I love Sunday breakfast. For many people, Sunday breakfast is when the whole family sleeps late and then tucks into a traditional spread together. Or they go out to brunch after church. Or they host their own brunch for their friends with pitchers of mimosas. I eat Sunday breakfast alone. Friendboy is out of town today, but even when he’s here he sleeps until the middle of the afternoon on the weekends.
Yesterday I made pumpkin fauxsage using the recipe at Have Cake Will Travel, and then realized that I wasn’t really sure what I was going to do with a massive one pound log of fauxsage. This morning I decided to recreate a dish that I loved as a child: corned beef hash. If you’re thinking of the mush that comes in cans from Hormel, that’s not what I’m talking about. That stuff is just one processing step away from being dog food. I’m talking about made from scratch, and I feel somewhat pleased that, having made my own “meat,” my hash is made-from-scratch-ier than any omni hash that isn’t cooked up by a cowboy.
I cut up some red potatoes into tiny cubes and boiled them in salted water until just tender, then drained them and set them aside. I reserved about three tablespoons of the cooking liquid. Then I diced the pumpkin fauxsage, a portobello mushroom cap, and two giant cloves of garlic. I melted some Smart Balance Light in my large frying pan and added a tablespoon or so of vegetable oil to keep the Smart Balance from burning off. I sauteed the garlic just until I could smell it, and then added the fauxsage and a generous sprinkle of kosher salt. When the fauxsage started to look nicely browned on one side, I added the diced mushroom and stirred until they softened. I turned down the heat, pushed all the fauxsage and mushrooms to one half of the pan, and added the potatoes to the other half with a couple more pats of Smart Balance. I cracked black and red pepper over everything, stirring the potatoes in their half of the pan until they were coated with Smart Balance and spices. I then stirred everything back together and let it sit, coming back every two or three minutes to stir things around. When the potatoes started to look “fried,” I poured the reserved tablespoons of cooking liquid over the hash and let it sit over low heat until the liquid had absorbed and the fauxsage had begun to dry out again.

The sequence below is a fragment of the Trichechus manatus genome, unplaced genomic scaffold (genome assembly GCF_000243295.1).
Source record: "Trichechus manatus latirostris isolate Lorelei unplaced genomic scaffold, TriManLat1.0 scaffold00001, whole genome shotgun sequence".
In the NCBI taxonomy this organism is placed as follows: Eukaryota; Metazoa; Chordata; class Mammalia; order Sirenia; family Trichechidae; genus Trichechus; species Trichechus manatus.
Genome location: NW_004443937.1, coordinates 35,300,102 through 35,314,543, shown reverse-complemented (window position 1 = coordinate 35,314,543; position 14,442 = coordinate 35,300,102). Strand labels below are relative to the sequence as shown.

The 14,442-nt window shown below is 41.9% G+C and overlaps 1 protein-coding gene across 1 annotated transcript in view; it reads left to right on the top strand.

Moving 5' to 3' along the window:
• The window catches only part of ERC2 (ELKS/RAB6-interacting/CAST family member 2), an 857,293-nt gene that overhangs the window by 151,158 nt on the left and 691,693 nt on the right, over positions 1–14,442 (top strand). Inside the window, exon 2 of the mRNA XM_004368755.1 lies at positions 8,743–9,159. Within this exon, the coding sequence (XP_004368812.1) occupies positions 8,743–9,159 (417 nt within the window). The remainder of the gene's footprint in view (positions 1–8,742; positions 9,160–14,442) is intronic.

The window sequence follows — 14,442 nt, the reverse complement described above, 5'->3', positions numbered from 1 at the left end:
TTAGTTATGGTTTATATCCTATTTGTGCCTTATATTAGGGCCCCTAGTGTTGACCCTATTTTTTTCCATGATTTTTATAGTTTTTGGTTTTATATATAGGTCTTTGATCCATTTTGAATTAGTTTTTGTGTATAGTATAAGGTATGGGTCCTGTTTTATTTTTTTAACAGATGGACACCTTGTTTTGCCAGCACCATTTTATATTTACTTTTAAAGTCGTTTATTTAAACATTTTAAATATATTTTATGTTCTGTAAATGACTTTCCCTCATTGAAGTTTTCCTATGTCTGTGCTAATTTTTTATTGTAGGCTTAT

During the last stage of cooking the hash, I whipped together some waffle batter. I usually make waffles with Ener-G egg replacer, but I’m out, so I took a bit of a gamble and stirred in some applesauce in the place of an egg. The applesauce sub works fine in muffins and quick breads, but I didn’t know how it would work out in waffles. Verdict: absolutely fine, they didn’t taste much different from the waffles I make with Ener-G. My waffle iron smoked a little more than usual, but the waffles themselves were not burnt. I regret not taking a picture of the waffle iron. It’s a battered old warhorse and is older than I am–my mother passed it down to me when she got a new, prettier model. My waffle iron has no safety features to speak of, the internal cooking surface is cast iron, and it weighs a ton. I hope it never stops working, I love it.
My waffles covered in three-berry preserves, surrounded by a moat of fauxsage hash. The waffles were good, but I am ADDICTED to the hash. Between this plate and all of the “tasting” I did, I ate half the pan by myself. It’s salty, starchy, and delicious–just like hash should be.